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1969 Ford Torino GT Is A Chevelle Alternative

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In the late ’60s and early ’70s, there were lots of muscle cars to choose from. The masses today may prefer the Chevrolet Chevelle or the Pontiac GTO, but for those wanting something different wearing the Blue Oval, a Ford Torino GT like this example might be a good alternative. This car is a 1969 Torino GT Sports Roof and a slippery fastback style that was created to go faster on the NASCAR tracks of the era.

If you were hoping this car would have a big cubic-inch 428 V8, you’d be disappointed. This 1969 Ford Torino GT has a 302 cubic-inch V8 that the seller says is strong-running. Ford made several Torino body styles for 1969 including sedan, coupe, convertible, station wagon, and the 2-door GT hardtop. The Torino’s were top of the line models for the Fairlane. The sleek sports roof body style was used in 1968 and 1968 to win the NASCAR championship by Ford driver David Pearson.

The Ford Torino GT has a blacked-out hood scoop, C-stripes, GT grille, trunk moldings, rear pillar inserts, and styled GT wheels. The car was repainted sometime in the last ten years, and the seller says the paint is presentable and fresh. The color is code Y Indian Fire that appears shiny and blemish-free.

The interior of the car is black vinyl, and it has front bucket seats with a center console running between. The seats, carpet, and dash look in excellent shape. The seller thinks that the interior is all original and survives from new. The car has the original Philco AM radio in the dash, but the radio is broken.

We already mentioned the 302 cubic-inch V8, the same base V8 all Torino GTs came with. The car has a 2-barrel carb and a C4 3-speed automatic. The Torino has been updated with a dual exhaust system and Glasspack mufflers. The seller is asking $26,995. Check out this 1969 Ford Torino Talladega.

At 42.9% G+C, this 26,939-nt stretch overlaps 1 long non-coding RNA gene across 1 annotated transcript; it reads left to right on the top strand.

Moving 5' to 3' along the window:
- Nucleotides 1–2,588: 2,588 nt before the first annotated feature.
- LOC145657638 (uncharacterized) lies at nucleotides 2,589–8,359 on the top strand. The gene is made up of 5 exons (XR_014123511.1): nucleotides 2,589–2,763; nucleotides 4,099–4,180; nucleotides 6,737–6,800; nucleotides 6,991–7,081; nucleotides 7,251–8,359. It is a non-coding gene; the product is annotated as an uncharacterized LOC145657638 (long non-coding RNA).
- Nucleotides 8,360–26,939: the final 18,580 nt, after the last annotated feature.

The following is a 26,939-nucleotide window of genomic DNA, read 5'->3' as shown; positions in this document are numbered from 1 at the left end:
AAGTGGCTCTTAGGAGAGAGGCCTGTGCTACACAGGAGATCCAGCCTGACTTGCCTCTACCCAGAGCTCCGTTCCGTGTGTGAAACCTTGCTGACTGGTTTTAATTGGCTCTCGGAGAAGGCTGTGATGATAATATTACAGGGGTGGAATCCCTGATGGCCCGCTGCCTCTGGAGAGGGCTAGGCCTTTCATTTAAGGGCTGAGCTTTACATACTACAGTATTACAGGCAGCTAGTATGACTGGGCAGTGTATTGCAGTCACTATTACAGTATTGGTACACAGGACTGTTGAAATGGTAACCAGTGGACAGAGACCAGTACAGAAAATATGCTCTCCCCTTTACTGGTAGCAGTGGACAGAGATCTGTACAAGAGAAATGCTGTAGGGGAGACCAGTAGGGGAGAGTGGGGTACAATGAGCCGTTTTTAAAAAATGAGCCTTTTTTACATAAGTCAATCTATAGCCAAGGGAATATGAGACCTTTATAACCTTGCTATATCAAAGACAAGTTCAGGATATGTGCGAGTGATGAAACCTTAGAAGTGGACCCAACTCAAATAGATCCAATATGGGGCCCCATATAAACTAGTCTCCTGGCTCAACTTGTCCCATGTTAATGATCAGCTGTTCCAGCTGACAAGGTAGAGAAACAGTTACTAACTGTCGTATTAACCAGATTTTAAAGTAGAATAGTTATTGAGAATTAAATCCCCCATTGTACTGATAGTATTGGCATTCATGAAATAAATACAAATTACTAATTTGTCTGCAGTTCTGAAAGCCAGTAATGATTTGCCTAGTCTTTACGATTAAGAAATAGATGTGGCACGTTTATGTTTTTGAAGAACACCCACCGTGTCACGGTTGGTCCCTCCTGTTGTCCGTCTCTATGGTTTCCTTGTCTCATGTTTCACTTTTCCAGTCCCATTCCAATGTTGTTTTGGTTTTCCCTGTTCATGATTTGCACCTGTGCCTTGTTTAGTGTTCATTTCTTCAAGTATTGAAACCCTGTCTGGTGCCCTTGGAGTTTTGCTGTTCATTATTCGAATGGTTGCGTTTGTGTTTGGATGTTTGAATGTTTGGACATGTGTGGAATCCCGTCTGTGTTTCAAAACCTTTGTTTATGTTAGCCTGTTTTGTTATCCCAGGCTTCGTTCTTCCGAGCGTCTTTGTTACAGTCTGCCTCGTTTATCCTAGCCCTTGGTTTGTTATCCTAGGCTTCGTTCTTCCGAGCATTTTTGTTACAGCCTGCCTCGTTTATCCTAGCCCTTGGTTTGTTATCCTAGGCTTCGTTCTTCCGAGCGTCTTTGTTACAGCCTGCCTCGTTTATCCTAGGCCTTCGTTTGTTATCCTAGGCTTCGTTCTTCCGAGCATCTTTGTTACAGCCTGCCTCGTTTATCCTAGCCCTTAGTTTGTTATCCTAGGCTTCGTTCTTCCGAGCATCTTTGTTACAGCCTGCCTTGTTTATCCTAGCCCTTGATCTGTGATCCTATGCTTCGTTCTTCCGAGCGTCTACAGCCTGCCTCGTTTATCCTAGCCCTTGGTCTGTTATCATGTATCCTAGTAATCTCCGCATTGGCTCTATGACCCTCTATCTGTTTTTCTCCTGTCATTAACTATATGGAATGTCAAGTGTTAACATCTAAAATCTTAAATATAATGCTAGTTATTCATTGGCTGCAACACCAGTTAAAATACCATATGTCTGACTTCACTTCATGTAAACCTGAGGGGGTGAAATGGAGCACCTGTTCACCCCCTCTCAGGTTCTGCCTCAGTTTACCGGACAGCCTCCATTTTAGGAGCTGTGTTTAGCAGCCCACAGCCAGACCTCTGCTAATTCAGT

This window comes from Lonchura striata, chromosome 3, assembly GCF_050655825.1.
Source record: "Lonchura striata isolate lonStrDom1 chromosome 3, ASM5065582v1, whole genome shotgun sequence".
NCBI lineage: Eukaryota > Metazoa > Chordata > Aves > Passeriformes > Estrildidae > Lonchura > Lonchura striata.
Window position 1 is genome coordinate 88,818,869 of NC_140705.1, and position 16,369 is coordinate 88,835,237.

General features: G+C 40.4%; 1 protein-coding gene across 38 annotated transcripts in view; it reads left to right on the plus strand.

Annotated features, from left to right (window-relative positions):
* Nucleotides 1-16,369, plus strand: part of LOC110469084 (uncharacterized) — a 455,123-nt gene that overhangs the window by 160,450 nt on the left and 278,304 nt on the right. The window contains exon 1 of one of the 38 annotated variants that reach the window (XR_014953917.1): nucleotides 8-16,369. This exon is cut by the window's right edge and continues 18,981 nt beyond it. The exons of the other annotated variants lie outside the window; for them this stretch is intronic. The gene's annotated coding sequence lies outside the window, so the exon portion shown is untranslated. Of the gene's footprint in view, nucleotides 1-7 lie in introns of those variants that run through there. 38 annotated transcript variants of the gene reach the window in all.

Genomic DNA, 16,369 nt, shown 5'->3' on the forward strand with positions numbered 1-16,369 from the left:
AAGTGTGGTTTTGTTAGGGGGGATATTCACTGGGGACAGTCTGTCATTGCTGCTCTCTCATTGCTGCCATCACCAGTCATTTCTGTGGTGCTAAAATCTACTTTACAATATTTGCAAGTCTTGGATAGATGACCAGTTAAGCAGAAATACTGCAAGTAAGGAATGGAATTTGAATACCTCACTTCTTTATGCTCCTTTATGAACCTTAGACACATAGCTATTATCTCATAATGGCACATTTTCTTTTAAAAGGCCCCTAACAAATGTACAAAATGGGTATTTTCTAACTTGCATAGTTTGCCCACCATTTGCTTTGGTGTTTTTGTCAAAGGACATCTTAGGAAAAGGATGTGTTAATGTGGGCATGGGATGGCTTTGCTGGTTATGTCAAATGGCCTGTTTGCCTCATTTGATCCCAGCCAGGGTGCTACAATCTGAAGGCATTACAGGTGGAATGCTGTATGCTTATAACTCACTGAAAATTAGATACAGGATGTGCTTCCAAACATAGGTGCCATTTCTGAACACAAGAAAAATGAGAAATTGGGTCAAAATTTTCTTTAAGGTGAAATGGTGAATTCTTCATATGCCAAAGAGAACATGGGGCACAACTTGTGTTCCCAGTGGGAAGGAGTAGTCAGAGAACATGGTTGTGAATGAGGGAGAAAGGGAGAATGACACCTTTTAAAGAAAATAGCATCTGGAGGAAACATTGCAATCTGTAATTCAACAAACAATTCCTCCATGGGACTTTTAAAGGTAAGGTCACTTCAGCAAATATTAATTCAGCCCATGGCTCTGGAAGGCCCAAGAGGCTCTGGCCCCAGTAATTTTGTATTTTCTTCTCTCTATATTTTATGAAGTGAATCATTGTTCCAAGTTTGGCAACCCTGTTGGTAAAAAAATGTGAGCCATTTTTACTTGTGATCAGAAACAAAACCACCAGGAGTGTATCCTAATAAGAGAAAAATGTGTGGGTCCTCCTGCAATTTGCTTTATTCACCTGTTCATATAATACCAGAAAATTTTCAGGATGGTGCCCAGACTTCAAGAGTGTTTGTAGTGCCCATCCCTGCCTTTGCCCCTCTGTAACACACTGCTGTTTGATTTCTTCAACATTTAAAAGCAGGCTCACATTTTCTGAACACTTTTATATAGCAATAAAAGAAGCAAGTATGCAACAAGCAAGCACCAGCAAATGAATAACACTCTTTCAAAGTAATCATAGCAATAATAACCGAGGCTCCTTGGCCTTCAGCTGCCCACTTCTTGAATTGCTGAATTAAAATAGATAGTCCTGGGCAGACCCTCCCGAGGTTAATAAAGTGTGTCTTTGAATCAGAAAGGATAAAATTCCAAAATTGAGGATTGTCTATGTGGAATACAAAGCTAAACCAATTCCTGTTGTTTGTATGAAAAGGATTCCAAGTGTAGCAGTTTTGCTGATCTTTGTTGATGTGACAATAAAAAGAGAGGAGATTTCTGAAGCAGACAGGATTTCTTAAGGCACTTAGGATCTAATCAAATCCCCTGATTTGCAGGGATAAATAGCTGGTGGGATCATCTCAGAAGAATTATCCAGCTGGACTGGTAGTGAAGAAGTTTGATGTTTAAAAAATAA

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Source: Classic Cars

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Shane is a car guy with a fondness for Mustangs and off-roading.

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Comments

  1. Chris

    Sorry to say that this article needs a couple of corrections;

    In the second paragraph, “The top of the line models were called Fairlanes.”
    In actuality it went from (base) Fairlane, Fairlane 500, Torino, Torino GT (top of line).

    In the last paragraph, “We already mentioned the 302 cubic-inch V8, the same V8 all Torino GTs came with.”
    If it was mentioned as the base engine for Torino’s that would be correct but Torino’s were also available with 390’s and 428’s.

    I have a 69 Torino GT with the 390 4V (S code), Candy apple red, red interior, bench seat. And yes I have gotten the “what year is your Chevelle, Barracuda etc. all the time.

    Reply
    1. Shane McGlaun

      Thanks for your information!

      Reply
      1. Chris

        No problem Shane, none of us can know everything and of course Fairlane and Torino’s of the 68-69 variety have kinda been forgotten. Benefit of that tho is they are still somewhat affordable muscle cars to get into.

        Reply
        1. Shane McGlaun

          Sometimes it’s a dice roll with the descriptions of cars in ads, and the options in the ’60s were plentiful. I like the Torino, I’d rather like to see that rumored 4-door Mustang come back as a Torino.

          Reply
          1. Chris

            At one time I was hoping for a front engine rear drive Fusion to be a Torino, with the 5.0 of course.

            Reply

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